Last edited: Apr 28, 2012
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  10. PG1995

    Thread Starter Active Member

    Apr 15, 2011
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    Thank you very much, Jony, WBahn, t_n_k.

    I still have to make some queries to clear up all this but let me mention your help has improved my understanding of several points. So, please don't be frustrated and even if I'm not understanding some of the stuff you are saying right now would make sense to me later. Thanks for the understanding. I will use t_n_k's last post.

    Yes, I have misinterpreted because the op-amp circuit I have already studied corresponded to reality. For example, summing amplifier gives correct so does differentiator etc.

    Yes, WBahn did a nice job in putting together the material and really appreciate but I wasn't able to fully grasp it because of my own shortcomings.

    Q: For 1V input, the output voltage is -400mV and as you say the output value isn't correct because In(1)=0.

    So, is it the actual error which leads to misleading result? In other words, if we had 0V output for 1V input, would the results still be wrong? Stating it other way, we need to take output value at 1V (which in our case is 400mv) as a reference 0V and need to measure any other output value with reference to it. Please let me know if I make any sense this time. Thank you for your time and help.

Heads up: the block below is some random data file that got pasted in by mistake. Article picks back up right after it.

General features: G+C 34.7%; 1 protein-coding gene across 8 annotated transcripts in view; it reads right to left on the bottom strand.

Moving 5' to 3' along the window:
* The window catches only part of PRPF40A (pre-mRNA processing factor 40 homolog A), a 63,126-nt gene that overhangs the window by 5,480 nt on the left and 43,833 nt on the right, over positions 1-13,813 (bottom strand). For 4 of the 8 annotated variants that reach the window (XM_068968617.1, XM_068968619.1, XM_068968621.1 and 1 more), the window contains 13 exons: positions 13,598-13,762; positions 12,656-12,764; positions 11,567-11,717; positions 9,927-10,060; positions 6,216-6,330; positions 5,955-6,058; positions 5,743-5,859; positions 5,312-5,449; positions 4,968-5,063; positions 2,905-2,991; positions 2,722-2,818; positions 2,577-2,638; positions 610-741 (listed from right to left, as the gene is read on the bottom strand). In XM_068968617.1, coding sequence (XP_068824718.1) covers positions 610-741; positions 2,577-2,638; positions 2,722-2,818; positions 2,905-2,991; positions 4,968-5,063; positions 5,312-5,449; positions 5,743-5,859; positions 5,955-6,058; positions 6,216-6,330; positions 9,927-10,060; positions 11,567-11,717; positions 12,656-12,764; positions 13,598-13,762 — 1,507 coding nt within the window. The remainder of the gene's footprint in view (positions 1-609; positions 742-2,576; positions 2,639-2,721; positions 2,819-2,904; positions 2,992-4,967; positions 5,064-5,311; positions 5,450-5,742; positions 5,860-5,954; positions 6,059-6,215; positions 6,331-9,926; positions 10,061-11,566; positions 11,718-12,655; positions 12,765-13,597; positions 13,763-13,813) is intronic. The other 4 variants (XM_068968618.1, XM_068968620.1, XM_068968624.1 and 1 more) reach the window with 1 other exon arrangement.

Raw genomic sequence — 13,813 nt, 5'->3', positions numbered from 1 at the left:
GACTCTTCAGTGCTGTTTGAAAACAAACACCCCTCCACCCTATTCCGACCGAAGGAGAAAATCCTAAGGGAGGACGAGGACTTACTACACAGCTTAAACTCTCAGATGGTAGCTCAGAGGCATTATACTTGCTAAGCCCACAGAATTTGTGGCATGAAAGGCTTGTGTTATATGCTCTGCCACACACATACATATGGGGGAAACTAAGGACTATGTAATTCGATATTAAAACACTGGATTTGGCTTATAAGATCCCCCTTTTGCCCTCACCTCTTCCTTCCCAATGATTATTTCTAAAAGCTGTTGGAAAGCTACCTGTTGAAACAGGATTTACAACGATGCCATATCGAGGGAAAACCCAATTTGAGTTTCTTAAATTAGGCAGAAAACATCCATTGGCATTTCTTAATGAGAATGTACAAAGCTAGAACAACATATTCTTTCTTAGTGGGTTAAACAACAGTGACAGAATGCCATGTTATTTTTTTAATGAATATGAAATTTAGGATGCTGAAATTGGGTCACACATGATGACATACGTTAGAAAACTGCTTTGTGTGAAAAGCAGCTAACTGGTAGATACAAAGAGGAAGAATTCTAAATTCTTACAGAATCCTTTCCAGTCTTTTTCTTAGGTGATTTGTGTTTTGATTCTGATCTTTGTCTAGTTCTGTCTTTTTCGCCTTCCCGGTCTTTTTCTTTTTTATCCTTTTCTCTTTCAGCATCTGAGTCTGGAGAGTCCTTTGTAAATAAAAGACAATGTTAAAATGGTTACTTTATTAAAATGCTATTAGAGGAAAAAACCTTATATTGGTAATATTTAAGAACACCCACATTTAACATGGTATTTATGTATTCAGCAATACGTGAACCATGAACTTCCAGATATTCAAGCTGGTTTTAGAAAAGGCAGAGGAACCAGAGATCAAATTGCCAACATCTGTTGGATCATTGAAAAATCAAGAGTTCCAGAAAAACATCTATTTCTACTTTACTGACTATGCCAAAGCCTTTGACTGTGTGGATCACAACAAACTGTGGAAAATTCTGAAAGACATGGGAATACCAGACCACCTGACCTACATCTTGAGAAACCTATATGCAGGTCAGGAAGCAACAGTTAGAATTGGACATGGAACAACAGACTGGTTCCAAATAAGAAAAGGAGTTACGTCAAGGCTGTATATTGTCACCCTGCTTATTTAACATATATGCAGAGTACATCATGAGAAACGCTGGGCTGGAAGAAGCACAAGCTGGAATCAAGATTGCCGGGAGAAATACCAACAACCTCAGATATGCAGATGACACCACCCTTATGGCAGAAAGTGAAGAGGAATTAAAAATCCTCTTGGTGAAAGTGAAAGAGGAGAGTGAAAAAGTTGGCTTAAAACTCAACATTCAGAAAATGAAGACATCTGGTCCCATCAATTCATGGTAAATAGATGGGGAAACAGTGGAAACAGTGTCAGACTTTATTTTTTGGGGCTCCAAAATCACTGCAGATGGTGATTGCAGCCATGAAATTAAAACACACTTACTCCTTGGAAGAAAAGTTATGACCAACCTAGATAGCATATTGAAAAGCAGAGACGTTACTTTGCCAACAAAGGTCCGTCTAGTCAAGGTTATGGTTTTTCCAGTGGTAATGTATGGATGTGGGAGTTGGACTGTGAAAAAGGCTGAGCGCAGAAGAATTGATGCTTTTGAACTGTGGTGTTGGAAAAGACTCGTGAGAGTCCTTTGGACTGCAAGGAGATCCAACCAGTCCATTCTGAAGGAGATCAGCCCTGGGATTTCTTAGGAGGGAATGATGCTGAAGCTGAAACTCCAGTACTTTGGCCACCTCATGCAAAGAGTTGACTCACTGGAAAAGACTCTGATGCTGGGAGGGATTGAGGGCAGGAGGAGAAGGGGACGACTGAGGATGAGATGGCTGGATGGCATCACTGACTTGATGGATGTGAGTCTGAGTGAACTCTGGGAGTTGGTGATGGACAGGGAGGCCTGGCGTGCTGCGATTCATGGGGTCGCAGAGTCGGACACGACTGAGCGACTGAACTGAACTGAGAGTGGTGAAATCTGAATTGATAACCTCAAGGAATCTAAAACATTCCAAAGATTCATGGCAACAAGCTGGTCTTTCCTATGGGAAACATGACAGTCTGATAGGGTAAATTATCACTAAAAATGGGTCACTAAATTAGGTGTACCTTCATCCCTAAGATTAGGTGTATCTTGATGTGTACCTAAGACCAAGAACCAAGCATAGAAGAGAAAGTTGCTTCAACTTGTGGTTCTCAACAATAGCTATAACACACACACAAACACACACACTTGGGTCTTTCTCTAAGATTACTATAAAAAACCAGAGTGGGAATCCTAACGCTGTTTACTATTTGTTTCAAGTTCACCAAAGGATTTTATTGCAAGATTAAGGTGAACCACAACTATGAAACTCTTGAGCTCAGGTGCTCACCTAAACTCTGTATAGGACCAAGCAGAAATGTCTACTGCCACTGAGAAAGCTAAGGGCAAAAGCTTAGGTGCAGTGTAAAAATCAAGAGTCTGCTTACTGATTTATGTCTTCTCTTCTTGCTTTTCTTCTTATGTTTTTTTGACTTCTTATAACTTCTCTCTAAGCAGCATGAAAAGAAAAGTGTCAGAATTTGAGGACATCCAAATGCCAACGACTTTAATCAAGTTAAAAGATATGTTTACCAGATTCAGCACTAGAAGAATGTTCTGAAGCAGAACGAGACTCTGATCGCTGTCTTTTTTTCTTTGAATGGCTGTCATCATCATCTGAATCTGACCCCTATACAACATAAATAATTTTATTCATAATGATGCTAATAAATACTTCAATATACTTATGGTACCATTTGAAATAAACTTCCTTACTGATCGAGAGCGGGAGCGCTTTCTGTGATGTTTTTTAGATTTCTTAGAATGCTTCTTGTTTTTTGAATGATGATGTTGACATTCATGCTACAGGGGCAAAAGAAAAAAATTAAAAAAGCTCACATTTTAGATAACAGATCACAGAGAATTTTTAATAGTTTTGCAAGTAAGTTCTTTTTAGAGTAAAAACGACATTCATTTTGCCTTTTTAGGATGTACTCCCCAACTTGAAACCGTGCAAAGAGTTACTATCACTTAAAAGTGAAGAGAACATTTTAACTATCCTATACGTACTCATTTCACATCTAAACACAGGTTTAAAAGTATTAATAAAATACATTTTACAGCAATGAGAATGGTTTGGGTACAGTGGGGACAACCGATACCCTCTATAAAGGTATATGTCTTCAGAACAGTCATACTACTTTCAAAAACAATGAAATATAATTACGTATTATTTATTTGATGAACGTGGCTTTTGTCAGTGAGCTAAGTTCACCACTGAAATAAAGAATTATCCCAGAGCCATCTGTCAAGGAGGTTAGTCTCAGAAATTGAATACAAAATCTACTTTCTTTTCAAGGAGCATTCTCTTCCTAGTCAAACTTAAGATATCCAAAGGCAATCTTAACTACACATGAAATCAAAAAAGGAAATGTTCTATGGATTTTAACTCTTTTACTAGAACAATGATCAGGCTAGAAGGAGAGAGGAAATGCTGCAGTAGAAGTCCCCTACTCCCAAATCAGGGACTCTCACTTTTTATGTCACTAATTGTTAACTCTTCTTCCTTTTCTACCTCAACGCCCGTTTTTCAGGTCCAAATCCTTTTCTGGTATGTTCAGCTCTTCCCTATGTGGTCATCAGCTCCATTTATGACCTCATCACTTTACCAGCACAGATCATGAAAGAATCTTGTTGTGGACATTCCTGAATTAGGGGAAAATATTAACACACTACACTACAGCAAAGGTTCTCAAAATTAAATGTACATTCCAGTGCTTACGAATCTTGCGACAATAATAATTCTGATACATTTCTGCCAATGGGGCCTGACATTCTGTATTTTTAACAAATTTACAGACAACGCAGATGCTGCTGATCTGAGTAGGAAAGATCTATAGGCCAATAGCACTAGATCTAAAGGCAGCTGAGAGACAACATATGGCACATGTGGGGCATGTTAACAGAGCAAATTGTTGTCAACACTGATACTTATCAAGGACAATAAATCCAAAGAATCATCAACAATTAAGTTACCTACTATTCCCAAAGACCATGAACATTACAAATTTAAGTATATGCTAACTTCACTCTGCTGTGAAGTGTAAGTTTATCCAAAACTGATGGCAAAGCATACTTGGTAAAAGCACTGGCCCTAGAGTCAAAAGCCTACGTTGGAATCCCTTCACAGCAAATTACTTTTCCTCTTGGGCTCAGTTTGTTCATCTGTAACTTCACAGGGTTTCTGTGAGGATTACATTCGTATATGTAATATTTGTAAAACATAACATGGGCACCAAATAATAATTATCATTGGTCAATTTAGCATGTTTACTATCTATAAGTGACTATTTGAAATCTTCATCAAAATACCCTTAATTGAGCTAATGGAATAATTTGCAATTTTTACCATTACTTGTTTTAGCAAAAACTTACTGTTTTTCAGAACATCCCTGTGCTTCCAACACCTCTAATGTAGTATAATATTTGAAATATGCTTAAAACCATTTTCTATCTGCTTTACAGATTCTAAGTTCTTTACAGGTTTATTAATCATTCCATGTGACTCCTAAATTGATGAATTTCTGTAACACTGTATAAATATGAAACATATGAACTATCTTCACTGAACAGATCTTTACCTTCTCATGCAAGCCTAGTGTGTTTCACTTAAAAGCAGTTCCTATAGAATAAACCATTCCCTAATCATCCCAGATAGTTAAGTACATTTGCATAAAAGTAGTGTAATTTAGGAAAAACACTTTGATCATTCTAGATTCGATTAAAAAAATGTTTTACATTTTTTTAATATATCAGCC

Regards
    PG
     
  11. WBahn

    Moderator

    Mar 31, 2012
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    What error! You keep insisting on expecting the output to be in apples but have implemented an amplifier that outputs oranges and keep ignoring the fact that you still have to convert from oranges to apples.

    Look at the equation at the very bottom of Post #4. To get the natural log of the voltage, you have to first subtract off the offset voltage of -0.132V (analogous to t_n_k's 400mV in his example). You then have to divide by the gain of -25mV.

    If nothing else, consider that the output of your circuit is in volts, but the natural log of a number is just a number. Dividing by -25mV removes the units from the output.

    Let's apply this to the example given in the problem. The circuit output is -150mV. We then subtract -132mV giving us -18mV. We then divide by -25mV giving us a final answer of 0.720.

    The input was 2V. If we assume that the input scaling is 1V/number (in other words, that our input number is 2 and we converted that to volts by using 1V for a value of 1 and so on), then our circuit is saying that the ln(2) is 0.720, which is reasonably close to the true value of 0.693. The discrepancy is due to roundoff errors because we rounded everything to the nearest 1mV and, as you can see, the critical value in the computation is the -18mV so right there we have limited ourselves to potentially worse than 5% accuracy in the result.

    If you go back and look at your integrator and differentiator circuits, you will probably find that they have a gain as well, though probably no offset.
     
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  12. PG1995

    Thread Starter Active Member

    Apr 15, 2011
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    Thank you very much for the help, WBahn.

    You know something things really take time to make sense. I found yours and t_n_k's last postings very helpful and my understanding has improved.

    Best regards
    PG